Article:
The Definition of Analytical Chemistry

July 9th, 2019 in Pond's Pondering

So, I asked Pat what his definition of analytical chemistry was. In clear, methodical Pat Pond fashion, he proceeded:

1. There are two main kinds of analytical chemistry

a. Organic

i. we do this one

b. Inorganic

2. As chemists, we choose one of 3 things to happen to a chemical compound we’re interested in:

a. Cause compound to emit something

b. Cause compound to absorb something

c. Cause compound to react with something

i. Reactions are important for GC-MS in EI and CI

3. After choosing one of 2a, 2b, or 2c, we commit to doing it consistently. Consistency is ensured by

a. Daily checks of instrumentation

i. Calibration verification (a.k.a. “calver”)

ii. Analysis of spikes and blanks

b. SOPs for experimentation

i. These control what is done from sample reception to chromatogram analysis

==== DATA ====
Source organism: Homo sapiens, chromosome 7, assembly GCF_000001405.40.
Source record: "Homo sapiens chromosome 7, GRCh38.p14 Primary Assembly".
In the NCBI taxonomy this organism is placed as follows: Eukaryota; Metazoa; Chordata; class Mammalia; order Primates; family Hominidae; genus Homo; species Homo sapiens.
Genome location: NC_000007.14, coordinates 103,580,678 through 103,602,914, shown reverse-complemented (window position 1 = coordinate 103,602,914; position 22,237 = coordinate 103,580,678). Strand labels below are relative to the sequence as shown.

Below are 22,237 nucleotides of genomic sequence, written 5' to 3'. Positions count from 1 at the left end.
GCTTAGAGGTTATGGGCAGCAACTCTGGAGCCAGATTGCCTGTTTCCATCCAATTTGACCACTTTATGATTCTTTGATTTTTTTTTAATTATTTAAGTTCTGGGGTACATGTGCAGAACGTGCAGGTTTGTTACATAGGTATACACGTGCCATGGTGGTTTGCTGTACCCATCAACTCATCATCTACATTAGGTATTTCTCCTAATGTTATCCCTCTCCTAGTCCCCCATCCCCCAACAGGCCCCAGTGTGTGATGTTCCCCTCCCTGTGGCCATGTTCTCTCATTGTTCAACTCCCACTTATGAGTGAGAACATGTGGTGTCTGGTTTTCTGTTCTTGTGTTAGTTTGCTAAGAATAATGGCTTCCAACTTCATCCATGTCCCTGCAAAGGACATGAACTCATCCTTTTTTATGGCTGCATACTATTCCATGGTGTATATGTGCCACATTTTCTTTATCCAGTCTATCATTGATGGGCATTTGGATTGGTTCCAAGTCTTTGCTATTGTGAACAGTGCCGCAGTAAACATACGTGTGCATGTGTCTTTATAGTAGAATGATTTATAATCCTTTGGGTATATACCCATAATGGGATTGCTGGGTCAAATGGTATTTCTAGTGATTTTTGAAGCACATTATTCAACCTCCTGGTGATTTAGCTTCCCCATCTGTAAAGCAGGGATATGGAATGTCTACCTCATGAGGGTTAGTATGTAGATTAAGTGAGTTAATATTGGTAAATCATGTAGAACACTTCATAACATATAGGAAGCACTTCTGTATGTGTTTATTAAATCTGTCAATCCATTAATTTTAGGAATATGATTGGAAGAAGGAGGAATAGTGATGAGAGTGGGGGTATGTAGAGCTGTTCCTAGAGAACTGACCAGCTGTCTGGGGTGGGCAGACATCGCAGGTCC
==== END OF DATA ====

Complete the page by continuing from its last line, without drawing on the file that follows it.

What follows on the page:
ii. Must be followed

4. Consistency ensures

a. Reproducibility

b. Precision

i. Which is controlled by SOPs

5. Accuracy of results is determined by

a. External comparison against other known values

i. Performance evaluations – 2 per year (per matrix), minimum

ii. Interlaboratory comparisons and comparison against consensus values

b. Analysis of standard materials from a second source


I took a quick breath. It all seemed a little complicated.
“You’re thinking too much again,” Pat said with a smile.

~ Filtered by Dave Hope ~